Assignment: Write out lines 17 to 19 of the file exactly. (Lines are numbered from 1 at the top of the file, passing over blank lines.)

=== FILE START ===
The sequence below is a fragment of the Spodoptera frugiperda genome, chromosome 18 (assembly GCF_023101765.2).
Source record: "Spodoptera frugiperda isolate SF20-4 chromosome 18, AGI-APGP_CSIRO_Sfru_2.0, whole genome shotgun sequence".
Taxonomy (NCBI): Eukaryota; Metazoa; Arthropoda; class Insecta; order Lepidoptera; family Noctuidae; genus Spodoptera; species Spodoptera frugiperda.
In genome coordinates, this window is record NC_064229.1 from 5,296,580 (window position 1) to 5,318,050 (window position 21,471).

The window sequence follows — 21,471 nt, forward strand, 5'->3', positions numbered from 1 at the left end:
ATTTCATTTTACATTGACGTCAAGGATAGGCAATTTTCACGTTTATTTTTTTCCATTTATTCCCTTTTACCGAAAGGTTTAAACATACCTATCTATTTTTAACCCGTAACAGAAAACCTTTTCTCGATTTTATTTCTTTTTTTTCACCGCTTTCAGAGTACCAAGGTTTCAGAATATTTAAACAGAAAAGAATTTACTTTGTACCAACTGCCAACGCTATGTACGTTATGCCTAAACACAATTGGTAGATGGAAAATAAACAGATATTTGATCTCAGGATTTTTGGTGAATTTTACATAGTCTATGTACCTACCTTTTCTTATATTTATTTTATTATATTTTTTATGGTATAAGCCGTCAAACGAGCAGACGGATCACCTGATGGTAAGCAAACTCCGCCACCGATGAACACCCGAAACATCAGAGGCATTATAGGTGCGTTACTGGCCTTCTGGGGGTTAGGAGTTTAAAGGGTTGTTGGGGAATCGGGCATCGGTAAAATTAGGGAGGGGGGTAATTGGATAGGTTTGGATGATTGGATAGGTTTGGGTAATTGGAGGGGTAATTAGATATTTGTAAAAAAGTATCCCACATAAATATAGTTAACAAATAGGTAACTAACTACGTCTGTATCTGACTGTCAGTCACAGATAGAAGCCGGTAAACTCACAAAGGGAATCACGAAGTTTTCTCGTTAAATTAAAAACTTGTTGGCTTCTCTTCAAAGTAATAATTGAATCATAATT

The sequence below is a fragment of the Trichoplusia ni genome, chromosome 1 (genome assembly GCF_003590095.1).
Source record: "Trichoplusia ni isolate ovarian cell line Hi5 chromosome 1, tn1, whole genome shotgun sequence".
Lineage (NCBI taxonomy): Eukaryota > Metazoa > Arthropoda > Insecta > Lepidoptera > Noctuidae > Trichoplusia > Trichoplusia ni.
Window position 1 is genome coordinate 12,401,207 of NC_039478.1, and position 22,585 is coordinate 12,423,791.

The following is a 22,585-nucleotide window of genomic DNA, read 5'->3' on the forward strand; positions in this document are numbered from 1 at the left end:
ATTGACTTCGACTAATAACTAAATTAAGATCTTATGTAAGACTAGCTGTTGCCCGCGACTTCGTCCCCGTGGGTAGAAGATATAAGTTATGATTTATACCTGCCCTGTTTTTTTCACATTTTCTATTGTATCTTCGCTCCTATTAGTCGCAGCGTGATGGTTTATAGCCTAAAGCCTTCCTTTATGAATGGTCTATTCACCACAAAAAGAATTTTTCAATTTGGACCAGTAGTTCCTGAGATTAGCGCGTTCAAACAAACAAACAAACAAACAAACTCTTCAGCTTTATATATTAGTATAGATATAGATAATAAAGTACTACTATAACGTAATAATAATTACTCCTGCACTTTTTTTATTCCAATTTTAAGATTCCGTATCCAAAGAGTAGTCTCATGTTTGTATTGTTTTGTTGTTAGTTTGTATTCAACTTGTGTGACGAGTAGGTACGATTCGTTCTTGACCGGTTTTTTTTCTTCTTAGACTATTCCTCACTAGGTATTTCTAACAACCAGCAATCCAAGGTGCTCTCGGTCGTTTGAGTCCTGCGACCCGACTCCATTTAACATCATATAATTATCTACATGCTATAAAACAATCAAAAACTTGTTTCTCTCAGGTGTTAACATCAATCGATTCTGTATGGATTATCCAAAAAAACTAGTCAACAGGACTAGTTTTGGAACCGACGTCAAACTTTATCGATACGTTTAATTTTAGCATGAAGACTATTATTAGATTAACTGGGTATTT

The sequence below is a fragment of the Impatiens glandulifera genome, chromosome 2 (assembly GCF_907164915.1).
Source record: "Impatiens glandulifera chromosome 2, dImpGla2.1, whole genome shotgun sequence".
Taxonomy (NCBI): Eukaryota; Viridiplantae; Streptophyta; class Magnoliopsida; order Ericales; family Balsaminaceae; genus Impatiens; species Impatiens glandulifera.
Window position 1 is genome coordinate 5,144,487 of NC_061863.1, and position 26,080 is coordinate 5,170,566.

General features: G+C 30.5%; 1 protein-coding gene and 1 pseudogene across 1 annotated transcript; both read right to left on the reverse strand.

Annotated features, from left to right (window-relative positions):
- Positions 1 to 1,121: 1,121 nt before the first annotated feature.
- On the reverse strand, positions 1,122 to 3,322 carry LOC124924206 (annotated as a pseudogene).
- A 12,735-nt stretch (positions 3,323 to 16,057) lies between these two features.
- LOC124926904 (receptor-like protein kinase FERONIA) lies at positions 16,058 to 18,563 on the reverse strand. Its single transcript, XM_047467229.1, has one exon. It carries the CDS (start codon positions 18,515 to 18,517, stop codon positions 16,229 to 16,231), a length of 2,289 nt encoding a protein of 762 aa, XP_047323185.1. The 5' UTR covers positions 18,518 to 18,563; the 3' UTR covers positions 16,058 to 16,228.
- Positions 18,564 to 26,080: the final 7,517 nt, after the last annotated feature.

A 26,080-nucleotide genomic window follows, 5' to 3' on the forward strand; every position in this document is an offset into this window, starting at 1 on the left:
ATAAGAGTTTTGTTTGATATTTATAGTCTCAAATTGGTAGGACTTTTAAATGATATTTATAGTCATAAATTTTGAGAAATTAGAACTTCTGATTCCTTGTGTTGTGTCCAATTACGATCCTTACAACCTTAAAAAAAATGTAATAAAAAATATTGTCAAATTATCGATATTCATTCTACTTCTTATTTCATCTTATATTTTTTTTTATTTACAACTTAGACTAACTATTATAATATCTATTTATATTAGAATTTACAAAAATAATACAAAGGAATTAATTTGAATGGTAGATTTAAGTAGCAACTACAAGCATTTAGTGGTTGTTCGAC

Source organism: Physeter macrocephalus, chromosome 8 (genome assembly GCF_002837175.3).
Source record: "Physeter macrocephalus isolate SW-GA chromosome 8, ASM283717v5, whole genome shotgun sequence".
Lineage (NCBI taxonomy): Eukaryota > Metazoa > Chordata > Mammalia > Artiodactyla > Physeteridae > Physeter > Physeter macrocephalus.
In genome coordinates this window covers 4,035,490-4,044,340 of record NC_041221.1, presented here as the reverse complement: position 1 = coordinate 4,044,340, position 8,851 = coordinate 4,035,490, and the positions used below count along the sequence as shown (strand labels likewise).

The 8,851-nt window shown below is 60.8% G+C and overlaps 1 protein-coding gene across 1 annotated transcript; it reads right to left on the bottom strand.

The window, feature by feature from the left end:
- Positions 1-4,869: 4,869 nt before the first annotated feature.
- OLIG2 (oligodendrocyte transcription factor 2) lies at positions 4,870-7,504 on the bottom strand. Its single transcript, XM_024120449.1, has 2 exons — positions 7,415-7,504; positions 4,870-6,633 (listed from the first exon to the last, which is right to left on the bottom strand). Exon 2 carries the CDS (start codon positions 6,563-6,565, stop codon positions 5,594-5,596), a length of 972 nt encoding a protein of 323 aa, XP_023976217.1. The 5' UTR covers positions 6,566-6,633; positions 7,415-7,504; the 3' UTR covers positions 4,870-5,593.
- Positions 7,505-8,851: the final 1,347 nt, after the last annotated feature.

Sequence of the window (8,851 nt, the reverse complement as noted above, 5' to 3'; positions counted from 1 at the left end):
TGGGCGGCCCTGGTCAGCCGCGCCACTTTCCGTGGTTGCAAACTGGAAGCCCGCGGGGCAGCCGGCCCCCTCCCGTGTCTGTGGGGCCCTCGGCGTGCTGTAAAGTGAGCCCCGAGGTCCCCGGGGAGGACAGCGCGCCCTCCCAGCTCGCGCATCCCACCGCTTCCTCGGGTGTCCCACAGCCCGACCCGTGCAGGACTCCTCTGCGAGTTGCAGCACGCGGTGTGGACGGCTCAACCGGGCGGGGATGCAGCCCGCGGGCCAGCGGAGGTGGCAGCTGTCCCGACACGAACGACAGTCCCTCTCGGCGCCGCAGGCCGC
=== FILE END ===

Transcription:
General features: G+C 30.5%; 1 protein-coding gene and 1 pseudogene across 1 annotated transcript; both read right to left on the reverse strand.

Annotated features, from left to right (window-relative positions):
- Positions 1 to 1,121: 1,121 nt before the first annotated feature.